How to Study the Bible
Lesson 2: The Story of the Bible
The Proper Use of Scripture
A. The Bible is a collection of books that tell a single, unifying story.
-The Bible contains 66 books, each with a unique purpose and context, but all of which weave together a single story.
-Every story has a main character, and the central character in Bible story is God. -Ultimately, the Bible is the revelation of God (Genesis 1:1).
B. It is easy to overlook this fundamental point and misuse the Bible.
1. Some use it like a dictionary, looking up random verses with no regard for the context of the passage in order to make a point. This is sometimes called “proof-texting.”
Matthew 27:5; Luke 10:37; John 2:5.
There is a place for pulling pieces of data together, but we must be on guard against conforming the Bible to our pattern rather than conforming our pattern to the Bible.
2. Some use it like an “owner’s manual,” treating the Bible as it is was nothing more than a self-help book.
While the Bible is profitable and is designed for application (2 Timothy 3:16-17), it is much more than that.
“With all the technology and information available in our world today, people think, If I have access to the right information, that's enough. So even when they think about the Bible, they think of it as a resource for finding information, for helping them live life more effectively. When they see the Bible as a self-help book, they 'google' it, randomly looking for answers to their particular issues. So they go to a passage, find the information they feel they need, and then move on. That approach can foster an 'it's all about me' attitude. The Bible becomes a tool that serves me.” (Buddy Gray in Read the Bible for Life: Your Guide to Understanding and Living God's Word by George Guthrie).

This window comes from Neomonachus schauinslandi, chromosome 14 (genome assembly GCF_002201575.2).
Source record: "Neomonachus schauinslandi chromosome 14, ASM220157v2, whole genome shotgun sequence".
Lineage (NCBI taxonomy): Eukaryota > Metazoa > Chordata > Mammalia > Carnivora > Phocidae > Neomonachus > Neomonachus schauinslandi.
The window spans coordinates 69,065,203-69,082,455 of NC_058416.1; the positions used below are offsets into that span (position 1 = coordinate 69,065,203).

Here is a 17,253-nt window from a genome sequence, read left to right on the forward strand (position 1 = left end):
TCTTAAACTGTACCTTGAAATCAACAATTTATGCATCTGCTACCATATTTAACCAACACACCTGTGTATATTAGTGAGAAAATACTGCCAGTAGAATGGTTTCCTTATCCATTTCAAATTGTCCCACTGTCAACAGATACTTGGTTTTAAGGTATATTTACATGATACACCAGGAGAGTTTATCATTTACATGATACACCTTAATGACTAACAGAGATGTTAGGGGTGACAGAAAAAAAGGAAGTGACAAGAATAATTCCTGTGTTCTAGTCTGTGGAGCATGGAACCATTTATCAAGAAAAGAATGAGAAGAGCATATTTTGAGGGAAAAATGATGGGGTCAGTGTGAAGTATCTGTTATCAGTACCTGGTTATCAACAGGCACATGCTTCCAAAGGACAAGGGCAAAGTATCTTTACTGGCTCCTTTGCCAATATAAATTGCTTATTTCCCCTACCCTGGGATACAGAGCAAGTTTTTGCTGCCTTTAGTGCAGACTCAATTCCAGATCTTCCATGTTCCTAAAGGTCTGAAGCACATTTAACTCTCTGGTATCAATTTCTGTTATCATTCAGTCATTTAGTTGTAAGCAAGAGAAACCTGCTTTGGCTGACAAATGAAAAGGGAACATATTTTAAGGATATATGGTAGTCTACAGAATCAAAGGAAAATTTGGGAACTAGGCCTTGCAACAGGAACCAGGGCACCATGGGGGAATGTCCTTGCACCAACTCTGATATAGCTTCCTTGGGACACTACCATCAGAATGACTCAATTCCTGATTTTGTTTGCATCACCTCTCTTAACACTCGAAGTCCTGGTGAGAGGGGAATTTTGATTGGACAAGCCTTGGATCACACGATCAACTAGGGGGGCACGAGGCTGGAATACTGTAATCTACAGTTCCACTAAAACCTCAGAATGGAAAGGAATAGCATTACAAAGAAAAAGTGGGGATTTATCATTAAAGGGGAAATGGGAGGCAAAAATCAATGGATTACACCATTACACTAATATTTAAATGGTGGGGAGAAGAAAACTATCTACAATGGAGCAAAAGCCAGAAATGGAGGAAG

Instead, we need to see the overarching storyline of Scripture.
The Story of the Bible in Five Movements
A. Movement 1: Creation (Genesis 1-2).
God’s intention for humanity was to rule as image-bearers (Genesis 1:26-28).
God also intended for humanity to serve (priestly language) in His presence (Genesis 2:15).
B. Movement 2: The Fall (Genesis 3-11)
Instead of reigning and serving under God’s authority, humanity rebelled and sinned. This resulted in exile from God’s presence (Genesis 3:23-24) and death (Genesis 3:19).
Sin also created enmity between humanity and creation (Genesis 3:17), reaching its climax in the flood.
Sin also created enmity between human beings (Genesis 4:8; 6:11; 11:9).
C. Movement 3: Reconciliation. God intends to create peace in all these dimensions.
-A Family – through Abraham (Genesis 12:1-3).
-A Nation – through Moses (Exodus 19:3-6; 24:3-8).
-A Kingdom – through David (2 Samuel 7:8-14).
-A Crisis – Exile.
This crisis seems to threaten the promise (2 Kings 25).
But the Lord promised He would make a new covenant (Jeremiah 31:31-34), and a new king, David (Jeremiah 23:5).
he OT ends with the problem unsolved - how will Israel be rescued so that it can in turn bring the nations to God.
Fulfillment in Christ.
Notice Matthew 1:1, 11, 17, 21. Jesus is the fulfillment of the promise to Abraham and David and will free Israel from exile.
Notice Luke 4:16-30. Jesus is coming to be the means of Israel’s redemption, but not everyone is thrilled with the implications for the nations.
This required defeating the real source behind sin, exile and death - the devil - Luke 11:21-22.
Jesus created a new covenant relationship, a new exodus, through His death and resurrection - Matthew 26:26-28.
D. Movement 4: The Church.
Jesus’ atoning work saved Israel and allowed it to be a blessing to the nations, “to the Jew first and also to the Greek” (Galatians 3:13-14).
In His atoning work Jesus created peace between God and humanity and between human beings (Ephesians 2:1-21).
We can now be a “royal priesthood” (1 Peter 2:9-10).
E. Movement 5: New Creation.
There is one peacemaking work left - to create peace between humans and the creation.
This will happen in the new creation, the new heavens and earth (Revelation 21-22).
We will worship and serve him and reign with Him, an eternal kingdom of priests (Revelation 22:1-5).